From Afar

From the time I first began oil painting, I’ve been aware of how very different art looks up close as compared to seeing it from afar. In some respects, it’s been problematic for me. It’s very difficult to “see” what a scene looks like when I’m standing close to it. That took me by surprise at first, but stepping back from my easel to get a better look at a painting has become part of my “standard operating procedure” in landscape painting.

This brings up an interesting question. From what distance should a painting be viewed? As is to be expected, there is a lot of information on the topic. Quora’s answer to the question is:

“Most paintings might be viewed from a distance of 5 to 10 feet for example, so the artist paints to give the effect of how it will look viewed at that distance.”

A “Wet Canvas” forum had a lively discussion about viewing distance in which one artist commented she stands far enough back that mistakes disappear — like about 100 meters. That led to a bit of laughter, and others joined in, one suggesting that the best viewing distance for her paintings would be from outside the house with the door closed.

More direct answers were that it depends, of course, on the size of the painting, and that specifically one should step back three times the width of the painting. I’m wondering if perhaps this artist was taking the words of da Vinci and mixing them up a bit. He said, you see, that “when you draw from nature, you must be at the distance of three times the height of the object…”

Three times the height? Really? That would definitely make drawing or painting trees a bit challenging!  And here, Leonardo is discussing the drawing process, not how the finished work is viewed.

Another discussion in “Style Forum” bandied the question about, with one commenter stating that there is no ideal viewing distance, another insisting there is, and many others debating whether or not a painting should ever be put in the kitchen.

I was thinking a lot about viewing distance when I recently completed a drawing exercise from Bert Dodson’s Keys to Drawing. I’ve been going over “tonal studies“, you might recall, and the exercise that day was similar to one I’ve done before.  Here, you might want to take a look back at Five-Tone Shading, an exercise from Drawing Dimensions: Shading Techniques by Catherine Holmes. It involved shading a portrait after first reducing the image to five distinct tones. From this, a “shade-by-number” map is created. It was a good exercise, and I was fairly pleased with my results.

Bert Dodson’s exercise is quite similar. He suggests working with three tones rather than five — light, middle value, and dark — and again, the subject is a portrait. Rather than first reducing the portrait, Dodson has us working directly from a black-and-white photo, either lightly tracing or drawing the outlines of the various shaded areas.

Instead of using the photograph included in the book, I went online, browsed a bit, and found an interesting face, one that I felt had a good arrangement of light, middle-value, and dark areas. I did use tracing paper to mark the shape of the face and the position of the various facial features. For me, this was all about shading, not about struggling to draw an accurate portrait. Once I had my basic outline on the page, I worked to match the different tones.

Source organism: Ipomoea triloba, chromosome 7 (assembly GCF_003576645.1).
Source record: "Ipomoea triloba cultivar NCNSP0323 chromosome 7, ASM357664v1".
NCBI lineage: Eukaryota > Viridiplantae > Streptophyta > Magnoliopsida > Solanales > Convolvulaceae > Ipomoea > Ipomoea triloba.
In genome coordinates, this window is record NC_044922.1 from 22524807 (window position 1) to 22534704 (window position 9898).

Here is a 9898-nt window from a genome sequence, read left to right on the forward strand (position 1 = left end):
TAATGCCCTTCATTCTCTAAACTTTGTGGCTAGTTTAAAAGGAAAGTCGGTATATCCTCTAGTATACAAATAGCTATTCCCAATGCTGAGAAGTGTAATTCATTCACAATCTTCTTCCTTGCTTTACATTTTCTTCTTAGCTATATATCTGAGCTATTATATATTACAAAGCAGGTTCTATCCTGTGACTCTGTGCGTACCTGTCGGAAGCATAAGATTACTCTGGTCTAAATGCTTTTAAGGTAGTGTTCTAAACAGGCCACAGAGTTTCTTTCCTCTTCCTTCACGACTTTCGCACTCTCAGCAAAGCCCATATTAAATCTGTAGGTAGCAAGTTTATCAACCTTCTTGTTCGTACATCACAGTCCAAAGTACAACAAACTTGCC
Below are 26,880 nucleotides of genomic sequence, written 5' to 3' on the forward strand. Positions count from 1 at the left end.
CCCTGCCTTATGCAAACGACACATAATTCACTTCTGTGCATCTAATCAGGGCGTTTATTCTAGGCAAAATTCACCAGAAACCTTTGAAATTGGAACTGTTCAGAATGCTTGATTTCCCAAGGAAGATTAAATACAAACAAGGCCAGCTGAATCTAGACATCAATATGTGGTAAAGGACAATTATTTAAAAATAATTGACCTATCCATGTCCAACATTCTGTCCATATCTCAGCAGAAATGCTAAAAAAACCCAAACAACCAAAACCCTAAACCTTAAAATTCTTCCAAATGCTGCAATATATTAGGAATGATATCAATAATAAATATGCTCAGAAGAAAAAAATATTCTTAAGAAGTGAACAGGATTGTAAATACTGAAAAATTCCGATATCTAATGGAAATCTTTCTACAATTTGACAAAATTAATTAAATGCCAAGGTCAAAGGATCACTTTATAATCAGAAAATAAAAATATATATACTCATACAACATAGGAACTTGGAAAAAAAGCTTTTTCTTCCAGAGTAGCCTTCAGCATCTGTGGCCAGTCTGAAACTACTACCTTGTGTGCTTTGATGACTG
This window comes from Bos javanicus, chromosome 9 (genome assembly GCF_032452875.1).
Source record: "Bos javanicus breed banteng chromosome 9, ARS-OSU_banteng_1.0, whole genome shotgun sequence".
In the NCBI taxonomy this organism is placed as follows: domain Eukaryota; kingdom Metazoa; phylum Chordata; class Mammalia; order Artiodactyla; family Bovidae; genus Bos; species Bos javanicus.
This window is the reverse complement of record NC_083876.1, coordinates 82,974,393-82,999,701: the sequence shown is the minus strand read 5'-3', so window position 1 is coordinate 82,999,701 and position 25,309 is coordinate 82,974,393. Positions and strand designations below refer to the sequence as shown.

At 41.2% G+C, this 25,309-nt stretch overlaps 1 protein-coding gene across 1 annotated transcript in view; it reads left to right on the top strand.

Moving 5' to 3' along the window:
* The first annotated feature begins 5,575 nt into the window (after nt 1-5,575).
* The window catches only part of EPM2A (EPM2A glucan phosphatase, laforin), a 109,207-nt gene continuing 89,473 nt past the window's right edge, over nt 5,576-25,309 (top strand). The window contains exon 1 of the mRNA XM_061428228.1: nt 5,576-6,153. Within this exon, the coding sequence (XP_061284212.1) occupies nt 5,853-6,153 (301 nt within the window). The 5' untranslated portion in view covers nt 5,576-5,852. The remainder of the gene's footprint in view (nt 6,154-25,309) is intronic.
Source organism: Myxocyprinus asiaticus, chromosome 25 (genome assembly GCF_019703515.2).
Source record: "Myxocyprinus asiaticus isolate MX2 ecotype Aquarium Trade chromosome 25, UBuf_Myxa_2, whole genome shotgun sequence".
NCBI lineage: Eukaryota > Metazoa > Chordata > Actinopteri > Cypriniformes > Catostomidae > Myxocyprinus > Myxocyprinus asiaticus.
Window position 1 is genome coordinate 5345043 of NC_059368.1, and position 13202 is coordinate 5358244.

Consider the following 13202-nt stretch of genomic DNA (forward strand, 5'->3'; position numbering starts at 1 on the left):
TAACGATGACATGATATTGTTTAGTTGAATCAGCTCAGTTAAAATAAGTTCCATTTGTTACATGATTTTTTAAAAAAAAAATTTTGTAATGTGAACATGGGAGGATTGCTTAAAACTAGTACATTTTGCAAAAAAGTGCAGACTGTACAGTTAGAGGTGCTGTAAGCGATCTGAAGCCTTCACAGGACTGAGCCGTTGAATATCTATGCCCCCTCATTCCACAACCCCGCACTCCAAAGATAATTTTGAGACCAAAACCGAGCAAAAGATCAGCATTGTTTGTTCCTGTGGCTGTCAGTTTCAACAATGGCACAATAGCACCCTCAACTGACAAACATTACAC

Now, up close, I don’t think this portrait looks very good. But, step back a bit. View it from afar, and I think you’ll clearly see a three-dimensional face.

So, here’s a question — seriously. If a drawing looks good from a distance but not from close up, is it really a good drawing? We’re right back to that earlier question: Is there a proper distance from which a work of art should be viewed?

Now, in the case of this graphite portrait, my shading techniques need a lot of work, I’ll give you that. Part of the exercise, by the way, was to note hard and soft edges. In some areas, there should be a very distinct value difference; in other places, the change from one value to the next should be smoother and more gradual.

In doing this portrait exercise, I was focusing on having three different tones. I began by working first on the darkest tones. I then looked next at the lightest areas, and worked to establish the middle values. From there I went back to the dark tones. Are they dark enough? Are some areas too dark?

Of course, the more I look at the drawing — up close — and compare it to the black and white reference photo, the more “problem areas” I can find. Yet still, when viewed from afar, at least, I have a somewhat realistic face, and that’s my intention here. I’m not trying for a “hyper-realistic” rendition. I’m merely doing one more exercise designed to help me improve my drawings through better shading techniques.

So, step back — far enough back that my mistakes disappear — and take a look. It’s a step in the right direction, I think.

NOTE: Materials used were graphite pencils in 2B, 4B, and 6B grades.



  1. I’ve always worked with the idea of catch the eye from a distance, come near for a good look and discover the details up close. Works for me with any genre of art, so no single ‘ideal’ distance!

    Liked by 2 people

    1. Mine do seem to look better from far across the room… LOL. It’s an interesting question, and it was fun to read the forums and find so many amusing responses to the question.


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